trim back geranium touched by frost? Then what?

linnea56(z5 IL)November 3, 2006

I have been taking some of my geraniums and other hanging baskets into the garage overnight to protect from frost and putting them out for the day, for about 2 weeks. It's been fun to see still blooming flowers outside when it's been so cold!

I forgot one and it did get touched lightly by frost. What should I do? It had been blooming heavily so it must be shocked. Trim back all frosted parts? Buds too?

I think it's time to bring them all inside for the winter. I've been reading here about storing dormant but I really wonder if they will make it. I don't have a really cool place to store them. Dark but not cool (crawl space). Or sunny and colder (Basement window).

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melrt968(u.k. scotland)

Yes I would trim away any obviously damaged foliage, being careful to make the cut just above a leaf node(joint). I would also remove flowers and buds Pelargoniums are half-hardy perennials that will, in my experience, survive in well lit cool situations. The minimum safe temperature is about +5 degrees celsius or 40 degrees Fahrenheit. I would opt for the basement. Keep the plant roots fairly dry but do not allow the plant to wilt. If you encounter a spell of very cold weather you should consider supplementary heating.
Hope this helps

    Bookmark   November 4, 2006 at 3:30PM
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Linnea, you have two options....either keep them going as you are doing or give them the cool place and let them dry out....more let them dry up until mid February when they can be brought out and promoted back to their old self.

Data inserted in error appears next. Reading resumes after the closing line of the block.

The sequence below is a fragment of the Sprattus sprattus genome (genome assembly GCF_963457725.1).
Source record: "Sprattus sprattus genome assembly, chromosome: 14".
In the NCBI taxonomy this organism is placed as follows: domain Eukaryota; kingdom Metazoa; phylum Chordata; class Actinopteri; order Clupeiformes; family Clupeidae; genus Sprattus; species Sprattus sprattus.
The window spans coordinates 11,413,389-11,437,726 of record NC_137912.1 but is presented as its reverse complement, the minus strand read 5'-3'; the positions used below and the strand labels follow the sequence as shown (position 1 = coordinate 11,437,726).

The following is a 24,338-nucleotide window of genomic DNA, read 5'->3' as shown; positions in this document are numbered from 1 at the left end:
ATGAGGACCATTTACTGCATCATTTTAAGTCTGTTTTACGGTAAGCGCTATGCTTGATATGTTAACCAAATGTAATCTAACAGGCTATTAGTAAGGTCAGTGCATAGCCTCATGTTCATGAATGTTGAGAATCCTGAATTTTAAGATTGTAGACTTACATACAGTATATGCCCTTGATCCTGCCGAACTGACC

Keeping them going as they have been by placing them in a good sunny window, cutting them back as needed, watering only as they need it and no fertilizing.
This method can encourage a geranium to keep going as long as the sun values desire them to. Soon though, they will lose their vigor and you can then either choose to keep them going strictly as a foliage plant....or put them into winter storage...

Winter storage is by placing them into a cool not warm.
A temperature range of 40 to 50 F can keep them until its time to re-invigorate them in mid February.
No water, no light, no heat should they touch.
No sprinkling....that could initiate mildew and rot.
Just let them go very dry.

The crawl space may be OK....if it has an earthen floor...dampness is probably prevalent So this would not be an ideal place. But, given a cardboard box...sitting on a heavy plastic sheet--should keep such plant in a dry state.
A bed of dry peat moss or dry sand could help ward off any moisture.
A room of the basement that is not heated...but not cold...
could also keep your geraniums over winter.

The other method is to use the plant strictly as a parent to many cuttings.

    Bookmark   November 9, 2006 at 9:26PM
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